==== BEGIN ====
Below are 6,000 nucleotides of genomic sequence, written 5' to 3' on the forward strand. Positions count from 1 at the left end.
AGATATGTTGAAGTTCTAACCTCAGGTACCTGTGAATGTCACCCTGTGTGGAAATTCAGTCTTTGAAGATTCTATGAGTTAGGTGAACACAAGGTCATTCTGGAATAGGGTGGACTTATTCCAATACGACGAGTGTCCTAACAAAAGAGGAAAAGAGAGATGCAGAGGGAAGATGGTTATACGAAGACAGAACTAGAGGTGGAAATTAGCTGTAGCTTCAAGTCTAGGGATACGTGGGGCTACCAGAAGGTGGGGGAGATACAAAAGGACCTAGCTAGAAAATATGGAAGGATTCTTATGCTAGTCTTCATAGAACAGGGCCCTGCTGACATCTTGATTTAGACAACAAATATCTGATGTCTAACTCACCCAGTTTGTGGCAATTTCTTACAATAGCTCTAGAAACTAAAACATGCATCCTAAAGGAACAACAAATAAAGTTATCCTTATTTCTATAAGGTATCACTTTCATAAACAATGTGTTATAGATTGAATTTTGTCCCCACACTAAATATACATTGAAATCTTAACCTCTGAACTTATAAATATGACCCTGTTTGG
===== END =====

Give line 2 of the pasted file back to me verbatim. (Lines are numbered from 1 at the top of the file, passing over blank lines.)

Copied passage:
AGATATGTTGAAGTTCTAACCTCAGGTACCTGTGAATGTCACCCTGTGTGGAAATTCAGTCTTTGAAGATTCTATGAGTTAGGTGAACACAAGGTCATTCTGGAATAGGGTGGACTTATTCCAATACGACGAGTGTCCTAACAAAAGAGGAAAAGAGAGATGCAGAGGGAAGATGGTTATACGAAGACAGAACTAGAGGTGGAAATTAGCTGTAGCTTCAAGTCTAGGGATACGTGGGGCTACCAGAAGGTGGGGGAGATACAAAAGGACCTAGCTAGAAAATATGGAAGGATTCTTATGCTAGTCTTCATAGAACAGGGCCCTGCTGACATCTTGATTTAGACAACAAATATCTGATGTCTAACTCACCCAGTTTGTGGCAATTTCTTACAATAGCTCTAGAAACTAAAACATGCATCCTAAAGGAACAACAAATAAAGTTATCCTTATTTCTATAAGGTATCACTTTCATAAACAATGTGTTATAGATTGAATTTTGTCCCCACACTAAATATACATTGAAATCTTAACCTCTGAACTTATAAATATGACCCTGTTTGG